Ideas for Clothing
Day 5 of the challenge - how can I help you with a problem? One thing I know people often have a hard time figuring out is clothing for pictures - whether these are professionally taken or you are having a family gathering and want to capture everyone together.
So here are a few pointers to bear in mind:
Faces in a family portrait should be the first thing you notice. But clothing sometimes competes for the viewer's attention. Clothing that simplifies a group portrait is usually made up of all lighter tones, or all darker tones, not a mix of the two.
A common mistake is mixing dark tops with light bottoms, or visa-versa. This can create a high contrast, "busy" scene, especially with larger groups.
Choose a palette of 3-4 colors and mix it up, including both pants and dresses. You want a cohesive feel, but without being overly "matchy-matchy". Picture a page in a clothing catalog where everyone coordinates, but nobody stands more than the rest. Light clothes look better on lighter backgrounds, and dark clothes look better on darker backgrounds. Also consider the time of year, what are the locations colors, and pick things that compliment the setting. Also if you are planning on a large piece of wall art from the images then make sure the clothes and setting compliment the room you plan to hang your art in. Or you may well find yourself repainting the living room!
A few other generic pointers: Sleeveless shirts and shorts on adults tend not to flatter, but layered clothing is fabulous. Save strong patterns and contrasting colors for areas you want to feature, like young children in the group. Otherwise choose solid fabrics of slightly varying tone.
The image below shows consideration of the season (fall) nobody is too match match, but everyone looks great together.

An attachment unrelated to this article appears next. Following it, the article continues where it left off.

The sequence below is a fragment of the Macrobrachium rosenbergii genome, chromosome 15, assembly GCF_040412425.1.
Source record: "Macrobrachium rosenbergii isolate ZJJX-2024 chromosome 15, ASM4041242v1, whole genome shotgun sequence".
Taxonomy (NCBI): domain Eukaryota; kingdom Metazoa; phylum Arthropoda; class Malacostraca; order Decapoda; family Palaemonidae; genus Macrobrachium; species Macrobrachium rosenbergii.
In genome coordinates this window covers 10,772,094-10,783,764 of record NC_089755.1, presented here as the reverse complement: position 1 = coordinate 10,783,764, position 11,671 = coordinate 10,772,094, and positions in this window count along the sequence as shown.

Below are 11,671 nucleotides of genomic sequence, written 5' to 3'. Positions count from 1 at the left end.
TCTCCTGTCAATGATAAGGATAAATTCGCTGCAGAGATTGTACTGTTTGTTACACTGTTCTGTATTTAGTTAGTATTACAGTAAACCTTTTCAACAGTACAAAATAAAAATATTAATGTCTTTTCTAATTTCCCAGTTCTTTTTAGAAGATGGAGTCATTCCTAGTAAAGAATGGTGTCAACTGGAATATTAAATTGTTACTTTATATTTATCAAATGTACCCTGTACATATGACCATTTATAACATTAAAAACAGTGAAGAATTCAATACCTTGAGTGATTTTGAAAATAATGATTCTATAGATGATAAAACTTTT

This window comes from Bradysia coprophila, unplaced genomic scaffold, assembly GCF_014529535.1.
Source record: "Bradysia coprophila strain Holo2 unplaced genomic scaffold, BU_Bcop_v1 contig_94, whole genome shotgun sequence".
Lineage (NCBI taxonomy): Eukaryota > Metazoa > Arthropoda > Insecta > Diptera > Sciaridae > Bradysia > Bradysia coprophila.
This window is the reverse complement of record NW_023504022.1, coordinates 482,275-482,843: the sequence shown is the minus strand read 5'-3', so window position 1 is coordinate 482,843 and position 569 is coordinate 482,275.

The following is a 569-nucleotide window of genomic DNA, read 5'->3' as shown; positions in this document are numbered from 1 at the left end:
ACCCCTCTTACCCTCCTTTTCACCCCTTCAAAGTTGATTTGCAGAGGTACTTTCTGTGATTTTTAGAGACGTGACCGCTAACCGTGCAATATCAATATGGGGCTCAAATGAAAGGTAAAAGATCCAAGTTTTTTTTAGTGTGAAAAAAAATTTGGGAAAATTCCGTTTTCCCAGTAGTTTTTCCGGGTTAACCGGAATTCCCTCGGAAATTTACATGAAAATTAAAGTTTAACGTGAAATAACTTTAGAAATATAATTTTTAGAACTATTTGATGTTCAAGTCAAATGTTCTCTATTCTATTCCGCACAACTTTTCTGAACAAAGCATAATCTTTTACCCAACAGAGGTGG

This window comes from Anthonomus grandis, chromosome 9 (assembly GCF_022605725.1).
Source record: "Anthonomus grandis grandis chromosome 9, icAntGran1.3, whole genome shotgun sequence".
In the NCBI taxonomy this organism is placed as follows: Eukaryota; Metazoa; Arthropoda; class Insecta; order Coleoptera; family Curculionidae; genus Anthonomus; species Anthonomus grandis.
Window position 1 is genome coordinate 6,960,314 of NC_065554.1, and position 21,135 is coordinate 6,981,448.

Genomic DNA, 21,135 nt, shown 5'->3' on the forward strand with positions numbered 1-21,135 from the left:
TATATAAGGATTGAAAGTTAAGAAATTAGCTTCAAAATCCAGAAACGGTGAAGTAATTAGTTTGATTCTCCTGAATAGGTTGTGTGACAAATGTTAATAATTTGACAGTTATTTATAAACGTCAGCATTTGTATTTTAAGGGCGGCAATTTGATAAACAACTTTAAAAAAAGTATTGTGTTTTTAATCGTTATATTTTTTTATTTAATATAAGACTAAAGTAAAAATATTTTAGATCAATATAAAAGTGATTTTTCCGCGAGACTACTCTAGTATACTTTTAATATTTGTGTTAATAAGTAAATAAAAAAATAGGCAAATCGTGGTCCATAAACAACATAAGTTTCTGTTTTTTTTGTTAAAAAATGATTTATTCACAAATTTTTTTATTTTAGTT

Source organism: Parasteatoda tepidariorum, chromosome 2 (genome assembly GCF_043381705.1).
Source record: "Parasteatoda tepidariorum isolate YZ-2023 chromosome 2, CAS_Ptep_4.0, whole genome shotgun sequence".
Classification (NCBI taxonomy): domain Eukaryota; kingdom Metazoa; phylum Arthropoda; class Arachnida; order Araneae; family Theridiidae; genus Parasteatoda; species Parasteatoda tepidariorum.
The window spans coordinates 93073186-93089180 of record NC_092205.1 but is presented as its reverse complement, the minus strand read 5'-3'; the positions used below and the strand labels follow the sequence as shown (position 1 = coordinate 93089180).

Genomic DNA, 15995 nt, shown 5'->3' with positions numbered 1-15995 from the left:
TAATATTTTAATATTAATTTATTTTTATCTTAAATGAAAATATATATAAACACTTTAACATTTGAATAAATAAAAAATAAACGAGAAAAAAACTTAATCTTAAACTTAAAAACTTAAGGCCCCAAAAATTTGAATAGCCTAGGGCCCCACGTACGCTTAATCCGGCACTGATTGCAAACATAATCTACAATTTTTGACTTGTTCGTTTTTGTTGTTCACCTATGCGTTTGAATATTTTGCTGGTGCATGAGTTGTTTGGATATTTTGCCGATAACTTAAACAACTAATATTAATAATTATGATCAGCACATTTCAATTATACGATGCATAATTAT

Where to start?!!
Begin with a neutral theme
For a classic look start with solid fabrics. Add a little pattern and splashes of color with the children's outfits and accessories on the adults (scarf, shawl, cardigan, hat, etc).
Do not mix dark and light tops and bottoms. Especially in larger groups. Mixing darks and lights creates a busy look. Keeping the entire group in darker tones or all in lighter tones simplifies and draws attention to the faces.
Dark clothing tends to slenderize, especially against darker backdrops. Long sleeves and dark stockings also slenderize and simplify.
Below this family had a basic neutral grey palette but then sparked it up with some splashes of purple... and Lisa got her new purple shoes!!
For a Natural Look
Sweaters and other long-sleeved knits help you look relaxed. Layered tops add depth and dimension. Jeans are great because they allow us to sit people on the ground. For outdoor portraits, autumn colors, or jewel tones work better than pastels.
For a Formal Group
For a stunning formal portrait, start with a blend of rich, understated colors, not too "matchy". Add a little dark-on dark pattern in accessories. Don't be afraid to spice it up with a color splash, over-the-top fabrics, necklines and jewelry. Darker tones work well to simplify the overall look.
In the studio setting the background is often so neutral in my sittings that we really decide at the consult what the purpose of the session will be and the best clothing and way to photograph to make this happen. The final image below shows a wonderful mother and daughter image, the colors compliment but don't compete and we still look straight at their faces first.
A final tip - before you decide for sure that you have it all figured out!
Try this: Lay out everyone's clothing together in the room where your portrait will live. Replace outfits and add accessories until you achieve a fresh and exciting look for that room.
I hope this helps!â€¨ Crackle